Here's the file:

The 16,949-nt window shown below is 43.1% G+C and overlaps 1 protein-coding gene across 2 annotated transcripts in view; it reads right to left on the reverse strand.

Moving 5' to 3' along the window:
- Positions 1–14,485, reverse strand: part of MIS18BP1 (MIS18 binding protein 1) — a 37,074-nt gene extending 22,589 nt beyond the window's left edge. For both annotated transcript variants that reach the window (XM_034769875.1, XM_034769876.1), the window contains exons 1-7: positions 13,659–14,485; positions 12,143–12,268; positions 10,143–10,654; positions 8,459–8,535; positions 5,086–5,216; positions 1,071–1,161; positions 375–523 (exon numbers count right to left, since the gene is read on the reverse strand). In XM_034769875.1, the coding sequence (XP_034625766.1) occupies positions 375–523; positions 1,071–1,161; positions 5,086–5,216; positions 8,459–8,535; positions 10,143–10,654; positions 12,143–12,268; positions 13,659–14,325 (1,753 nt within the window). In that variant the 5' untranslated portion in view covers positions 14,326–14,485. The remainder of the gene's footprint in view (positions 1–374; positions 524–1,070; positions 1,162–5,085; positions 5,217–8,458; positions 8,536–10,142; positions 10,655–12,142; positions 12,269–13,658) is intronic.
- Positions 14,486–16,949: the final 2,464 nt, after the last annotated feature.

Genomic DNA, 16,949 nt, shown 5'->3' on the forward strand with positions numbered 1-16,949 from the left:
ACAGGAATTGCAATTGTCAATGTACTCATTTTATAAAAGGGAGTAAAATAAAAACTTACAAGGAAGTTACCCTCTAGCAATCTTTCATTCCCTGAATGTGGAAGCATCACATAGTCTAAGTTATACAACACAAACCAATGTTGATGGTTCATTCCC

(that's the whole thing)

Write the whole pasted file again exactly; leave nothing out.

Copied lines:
The 16,949-nt window shown below is 43.1% G+C and overlaps 1 protein-coding gene across 2 annotated transcripts in view; it reads right to left on the reverse strand.

Moving 5' to 3' along the window:
- Positions 1–14,485, reverse strand: part of MIS18BP1 (MIS18 binding protein 1) — a 37,074-nt gene extending 22,589 nt beyond the window's left edge. For both annotated transcript variants that reach the window (XM_034769875.1, XM_034769876.1), the window contains exons 1-7: positions 13,659–14,485; positions 12,143–12,268; positions 10,143–10,654; positions 8,459–8,535; positions 5,086–5,216; positions 1,071–1,161; positions 375–523 (exon numbers count right to left, since the gene is read on the reverse strand). In XM_034769875.1, the coding sequence (XP_034625766.1) occupies positions 375–523; positions 1,071–1,161; positions 5,086–5,216; positions 8,459–8,535; positions 10,143–10,654; positions 12,143–12,268; positions 13,659–14,325 (1,753 nt within the window). In that variant the 5' untranslated portion in view covers positions 14,326–14,485. The remainder of the gene's footprint in view (positions 1–374; positions 524–1,070; positions 1,162–5,085; positions 5,217–8,458; positions 8,536–10,142; positions 10,655–12,142; positions 12,269–13,658) is intronic.
- Positions 14,486–16,949: the final 2,464 nt, after the last annotated feature.

Genomic DNA, 16,949 nt, shown 5'->3' on the forward strand with positions numbered 1-16,949 from the left:
ACAGGAATTGCAATTGTCAATGTACTCATTTTATAAAAGGGAGTAAAATAAAAACTTACAAGGAAGTTACCCTCTAGCAATCTTTCATTCCCTGAATGTGGAAGCATCACATAGTCTAAGTTATACAACACAAACCAATGTTGATGGTTCATTCCC